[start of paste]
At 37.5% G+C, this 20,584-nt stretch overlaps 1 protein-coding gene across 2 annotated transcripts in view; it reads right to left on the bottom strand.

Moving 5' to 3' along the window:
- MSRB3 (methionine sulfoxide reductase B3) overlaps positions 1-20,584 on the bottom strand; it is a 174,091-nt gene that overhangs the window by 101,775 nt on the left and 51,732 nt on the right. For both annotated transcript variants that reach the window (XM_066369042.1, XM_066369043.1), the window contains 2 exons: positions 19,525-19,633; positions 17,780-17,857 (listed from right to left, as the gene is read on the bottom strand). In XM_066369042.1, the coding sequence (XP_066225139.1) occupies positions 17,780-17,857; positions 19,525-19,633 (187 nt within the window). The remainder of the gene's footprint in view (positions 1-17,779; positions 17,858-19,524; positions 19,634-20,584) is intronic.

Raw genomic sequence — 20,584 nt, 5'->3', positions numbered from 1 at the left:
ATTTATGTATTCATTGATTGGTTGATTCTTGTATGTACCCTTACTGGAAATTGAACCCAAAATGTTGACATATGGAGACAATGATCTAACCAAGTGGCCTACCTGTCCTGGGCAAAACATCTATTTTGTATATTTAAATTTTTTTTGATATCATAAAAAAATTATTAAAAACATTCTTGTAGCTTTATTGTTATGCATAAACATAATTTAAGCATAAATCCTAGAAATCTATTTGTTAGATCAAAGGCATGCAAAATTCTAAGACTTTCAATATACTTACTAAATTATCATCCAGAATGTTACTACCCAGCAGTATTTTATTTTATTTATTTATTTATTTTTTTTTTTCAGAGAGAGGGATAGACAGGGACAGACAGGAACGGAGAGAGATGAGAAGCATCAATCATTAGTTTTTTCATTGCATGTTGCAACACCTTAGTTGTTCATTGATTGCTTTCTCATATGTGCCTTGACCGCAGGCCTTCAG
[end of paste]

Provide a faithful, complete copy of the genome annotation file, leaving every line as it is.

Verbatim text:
At 37.5% G+C, this 20,584-nt stretch overlaps 1 protein-coding gene across 2 annotated transcripts in view; it reads right to left on the bottom strand.

Moving 5' to 3' along the window:
- MSRB3 (methionine sulfoxide reductase B3) overlaps positions 1-20,584 on the bottom strand; it is a 174,091-nt gene that overhangs the window by 101,775 nt on the left and 51,732 nt on the right. For both annotated transcript variants that reach the window (XM_066369042.1, XM_066369043.1), the window contains 2 exons: positions 19,525-19,633; positions 17,780-17,857 (listed from right to left, as the gene is read on the bottom strand). In XM_066369042.1, the coding sequence (XP_066225139.1) occupies positions 17,780-17,857; positions 19,525-19,633 (187 nt within the window). The remainder of the gene's footprint in view (positions 1-17,779; positions 17,858-19,524; positions 19,634-20,584) is intronic.

Raw genomic sequence — 20,584 nt, 5'->3', positions numbered from 1 at the left:
ATTTATGTATTCATTGATTGGTTGATTCTTGTATGTACCCTTACTGGAAATTGAACCCAAAATGTTGACATATGGAGACAATGATCTAACCAAGTGGCCTACCTGTCCTGGGCAAAACATCTATTTTGTATATTTAAATTTTTTTTGATATCATAAAAAAATTATTAAAAACATTCTTGTAGCTTTATTGTTATGCATAAACATAATTTAAGCATAAATCCTAGAAATCTATTTGTTAGATCAAAGGCATGCAAAATTCTAAGACTTTCAATATACTTACTAAATTATCATCCAGAATGTTACTACCCAGCAGTATTTTATTTTATTTATTTATTTATTTTTTTTTTTCAGAGAGAGGGATAGACAGGGACAGACAGGAACGGAGAGAGATGAGAAGCATCAATCATTAGTTTTTTCATTGCATGTTGCAACACCTTAGTTGTTCATTGATTGCTTTCTCATATGTGCCTTGACCGCAGGCCTTCAG